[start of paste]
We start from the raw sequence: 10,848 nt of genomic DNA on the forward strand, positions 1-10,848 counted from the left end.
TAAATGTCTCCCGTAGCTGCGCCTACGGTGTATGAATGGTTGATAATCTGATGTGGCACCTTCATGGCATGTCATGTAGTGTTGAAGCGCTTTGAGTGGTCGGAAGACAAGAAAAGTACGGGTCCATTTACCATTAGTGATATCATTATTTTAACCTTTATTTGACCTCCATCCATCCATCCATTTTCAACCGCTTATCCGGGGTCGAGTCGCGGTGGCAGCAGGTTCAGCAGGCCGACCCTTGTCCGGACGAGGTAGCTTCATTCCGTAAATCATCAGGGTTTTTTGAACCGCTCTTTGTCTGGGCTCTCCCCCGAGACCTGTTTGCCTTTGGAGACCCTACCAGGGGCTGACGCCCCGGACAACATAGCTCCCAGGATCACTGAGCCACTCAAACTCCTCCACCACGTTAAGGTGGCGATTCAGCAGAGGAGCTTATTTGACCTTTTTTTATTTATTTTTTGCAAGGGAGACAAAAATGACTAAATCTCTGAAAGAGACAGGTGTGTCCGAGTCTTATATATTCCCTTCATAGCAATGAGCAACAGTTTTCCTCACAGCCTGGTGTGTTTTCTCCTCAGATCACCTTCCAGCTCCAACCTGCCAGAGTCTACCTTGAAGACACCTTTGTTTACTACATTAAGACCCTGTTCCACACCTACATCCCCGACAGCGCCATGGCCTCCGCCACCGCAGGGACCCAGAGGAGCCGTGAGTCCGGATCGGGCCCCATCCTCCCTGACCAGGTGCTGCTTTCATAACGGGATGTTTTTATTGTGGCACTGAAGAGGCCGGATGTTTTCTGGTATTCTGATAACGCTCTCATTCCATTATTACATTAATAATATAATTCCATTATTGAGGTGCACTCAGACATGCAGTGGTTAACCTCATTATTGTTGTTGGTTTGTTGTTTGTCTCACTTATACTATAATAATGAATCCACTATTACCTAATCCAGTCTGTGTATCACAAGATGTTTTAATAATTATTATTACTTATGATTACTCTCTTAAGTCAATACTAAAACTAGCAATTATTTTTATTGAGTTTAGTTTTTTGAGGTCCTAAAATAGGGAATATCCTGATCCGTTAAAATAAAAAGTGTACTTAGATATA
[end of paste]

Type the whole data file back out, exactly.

We start from the raw sequence: 10,848 nt of genomic DNA on the forward strand, positions 1-10,848 counted from the left end.
TAAATGTCTCCCGTAGCTGCGCCTACGGTGTATGAATGGTTGATAATCTGATGTGGCACCTTCATGGCATGTCATGTAGTGTTGAAGCGCTTTGAGTGGTCGGAAGACAAGAAAAGTACGGGTCCATTTACCATTAGTGATATCATTATTTTAACCTTTATTTGACCTCCATCCATCCATCCATTTTCAACCGCTTATCCGGGGTCGAGTCGCGGTGGCAGCAGGTTCAGCAGGCCGACCCTTGTCCGGACGAGGTAGCTTCATTCCGTAAATCATCAGGGTTTTTTGAACCGCTCTTTGTCTGGGCTCTCCCCCGAGACCTGTTTGCCTTTGGAGACCCTACCAGGGGCTGACGCCCCGGACAACATAGCTCCCAGGATCACTGAGCCACTCAAACTCCTCCACCACGTTAAGGTGGCGATTCAGCAGAGGAGCTTATTTGACCTTTTTTTATTTATTTTTTGCAAGGGAGACAAAAATGACTAAATCTCTGAAAGAGACAGGTGTGTCCGAGTCTTATATATTCCCTTCATAGCAATGAGCAACAGTTTTCCTCACAGCCTGGTGTGTTTTCTCCTCAGATCACCTTCCAGCTCCAACCTGCCAGAGTCTACCTTGAAGACACCTTTGTTTACTACATTAAGACCCTGTTCCACACCTACATCCCCGACAGCGCCATGGCCTCCGCCACCGCAGGGACCCAGAGGAGCCGTGAGTCCGGATCGGGCCCCATCCTCCCTGACCAGGTGCTGCTTTCATAACGGGATGTTTTTATTGTGGCACTGAAGAGGCCGGATGTTTTCTGGTATTCTGATAACGCTCTCATTCCATTATTACATTAATAATATAATTCCATTATTGAGGTGCACTCAGACATGCAGTGGTTAACCTCATTATTGTTGTTGGTTTGTTGTTTGTCTCACTTATACTATAATAATGAATCCACTATTACCTAATCCAGTCTGTGTATCACAAGATGTTTTAATAATTATTATTACTTATGATTACTCTCTTAAGTCAATACTAAAACTAGCAATTATTTTTATTGAGTTTAGTTTTTTGAGGTCCTAAAATAGGGAATATCCTGATCCGTTAAAATAAAAAGTGTACTTAGATATA